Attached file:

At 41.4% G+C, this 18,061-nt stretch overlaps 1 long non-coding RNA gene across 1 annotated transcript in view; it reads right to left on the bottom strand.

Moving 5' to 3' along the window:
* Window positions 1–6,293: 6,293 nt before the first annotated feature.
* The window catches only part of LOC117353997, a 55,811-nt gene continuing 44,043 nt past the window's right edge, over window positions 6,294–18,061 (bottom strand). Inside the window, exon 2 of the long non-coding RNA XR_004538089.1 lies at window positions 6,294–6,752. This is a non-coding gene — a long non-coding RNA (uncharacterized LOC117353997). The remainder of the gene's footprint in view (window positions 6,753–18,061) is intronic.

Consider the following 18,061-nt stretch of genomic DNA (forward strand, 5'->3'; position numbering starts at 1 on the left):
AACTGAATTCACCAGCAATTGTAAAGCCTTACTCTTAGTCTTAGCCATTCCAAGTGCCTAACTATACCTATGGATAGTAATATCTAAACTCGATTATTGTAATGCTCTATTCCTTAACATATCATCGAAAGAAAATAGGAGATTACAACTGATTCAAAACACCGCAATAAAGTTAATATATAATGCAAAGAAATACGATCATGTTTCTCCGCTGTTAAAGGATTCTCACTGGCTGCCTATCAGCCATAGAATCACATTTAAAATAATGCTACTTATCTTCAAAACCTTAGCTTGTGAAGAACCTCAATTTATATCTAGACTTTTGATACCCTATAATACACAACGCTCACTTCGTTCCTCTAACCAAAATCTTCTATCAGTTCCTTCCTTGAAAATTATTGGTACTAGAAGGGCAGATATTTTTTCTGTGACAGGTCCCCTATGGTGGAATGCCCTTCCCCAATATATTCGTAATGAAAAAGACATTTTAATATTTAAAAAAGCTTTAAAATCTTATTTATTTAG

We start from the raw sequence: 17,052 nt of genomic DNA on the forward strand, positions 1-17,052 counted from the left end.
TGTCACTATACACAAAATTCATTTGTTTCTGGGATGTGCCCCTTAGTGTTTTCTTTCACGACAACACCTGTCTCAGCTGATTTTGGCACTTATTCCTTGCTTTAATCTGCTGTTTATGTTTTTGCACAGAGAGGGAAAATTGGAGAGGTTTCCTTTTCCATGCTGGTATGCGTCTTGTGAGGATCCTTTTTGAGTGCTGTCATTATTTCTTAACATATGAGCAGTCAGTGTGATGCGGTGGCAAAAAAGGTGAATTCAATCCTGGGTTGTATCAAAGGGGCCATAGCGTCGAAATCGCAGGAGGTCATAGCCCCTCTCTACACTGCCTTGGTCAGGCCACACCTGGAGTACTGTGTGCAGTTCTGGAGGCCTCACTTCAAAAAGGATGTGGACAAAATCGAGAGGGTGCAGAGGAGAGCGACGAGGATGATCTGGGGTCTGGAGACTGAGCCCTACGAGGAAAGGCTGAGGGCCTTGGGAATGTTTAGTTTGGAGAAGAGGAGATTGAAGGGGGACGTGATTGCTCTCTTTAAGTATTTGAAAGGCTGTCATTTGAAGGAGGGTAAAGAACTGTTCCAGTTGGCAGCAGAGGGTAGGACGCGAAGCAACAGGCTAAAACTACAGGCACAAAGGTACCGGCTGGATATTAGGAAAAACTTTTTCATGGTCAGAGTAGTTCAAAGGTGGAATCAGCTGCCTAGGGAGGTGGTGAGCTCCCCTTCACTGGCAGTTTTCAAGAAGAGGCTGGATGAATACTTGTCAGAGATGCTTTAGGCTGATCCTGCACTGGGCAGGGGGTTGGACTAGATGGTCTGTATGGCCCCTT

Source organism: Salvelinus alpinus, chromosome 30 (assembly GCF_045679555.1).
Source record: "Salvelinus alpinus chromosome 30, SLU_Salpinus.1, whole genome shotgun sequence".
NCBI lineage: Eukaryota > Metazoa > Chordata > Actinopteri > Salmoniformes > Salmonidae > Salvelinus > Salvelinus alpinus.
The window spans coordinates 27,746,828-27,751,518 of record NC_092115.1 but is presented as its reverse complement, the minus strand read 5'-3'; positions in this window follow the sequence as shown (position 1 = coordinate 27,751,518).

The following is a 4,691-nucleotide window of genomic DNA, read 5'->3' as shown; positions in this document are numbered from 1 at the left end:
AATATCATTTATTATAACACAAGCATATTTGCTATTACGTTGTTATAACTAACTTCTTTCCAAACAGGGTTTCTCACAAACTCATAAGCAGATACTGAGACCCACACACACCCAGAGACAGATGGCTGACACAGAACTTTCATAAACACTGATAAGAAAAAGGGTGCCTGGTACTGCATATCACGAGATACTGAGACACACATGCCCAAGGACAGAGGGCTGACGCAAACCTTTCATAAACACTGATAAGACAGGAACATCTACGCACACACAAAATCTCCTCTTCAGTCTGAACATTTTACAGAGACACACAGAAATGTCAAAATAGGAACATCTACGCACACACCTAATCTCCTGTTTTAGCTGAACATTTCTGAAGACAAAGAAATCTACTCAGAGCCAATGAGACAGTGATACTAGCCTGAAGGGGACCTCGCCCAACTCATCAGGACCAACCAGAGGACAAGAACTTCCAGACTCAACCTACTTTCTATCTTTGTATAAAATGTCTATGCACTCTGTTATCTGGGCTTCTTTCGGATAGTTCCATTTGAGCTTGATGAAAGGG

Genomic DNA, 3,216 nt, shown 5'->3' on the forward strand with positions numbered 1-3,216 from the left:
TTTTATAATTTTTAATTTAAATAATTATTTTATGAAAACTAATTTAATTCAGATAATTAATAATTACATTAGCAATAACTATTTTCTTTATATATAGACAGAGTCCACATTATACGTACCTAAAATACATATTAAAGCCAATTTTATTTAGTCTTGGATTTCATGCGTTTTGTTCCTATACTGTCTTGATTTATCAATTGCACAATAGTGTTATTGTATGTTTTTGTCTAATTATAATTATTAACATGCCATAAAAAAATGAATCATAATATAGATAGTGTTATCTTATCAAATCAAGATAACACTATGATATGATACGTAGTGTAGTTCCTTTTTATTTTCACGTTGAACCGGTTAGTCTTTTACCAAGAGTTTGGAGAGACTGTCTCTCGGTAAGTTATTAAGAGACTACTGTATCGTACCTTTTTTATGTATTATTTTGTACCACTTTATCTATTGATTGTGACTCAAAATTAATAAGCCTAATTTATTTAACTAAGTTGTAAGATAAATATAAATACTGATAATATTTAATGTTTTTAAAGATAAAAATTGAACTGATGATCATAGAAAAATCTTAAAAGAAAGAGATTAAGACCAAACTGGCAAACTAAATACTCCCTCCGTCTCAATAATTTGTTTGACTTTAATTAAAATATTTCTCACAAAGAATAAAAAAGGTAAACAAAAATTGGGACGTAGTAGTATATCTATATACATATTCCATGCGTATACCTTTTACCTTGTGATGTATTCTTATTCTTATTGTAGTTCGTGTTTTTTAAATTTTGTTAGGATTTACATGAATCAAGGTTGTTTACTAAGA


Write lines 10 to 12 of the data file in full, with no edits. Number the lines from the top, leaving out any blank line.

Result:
Source record: "Salvelinus alpinus chromosome 30, SLU_Salpinus.1, whole genome shotgun sequence".
NCBI lineage: Eukaryota > Metazoa > Chordata > Actinopteri > Salmoniformes > Salmonidae > Salvelinus > Salvelinus alpinus.
The window spans coordinates 27,746,828-27,751,518 of record NC_092115.1 but is presented as its reverse complement, the minus strand read 5'-3'; positions in this window follow the sequence as shown (position 1 = coordinate 27,751,518).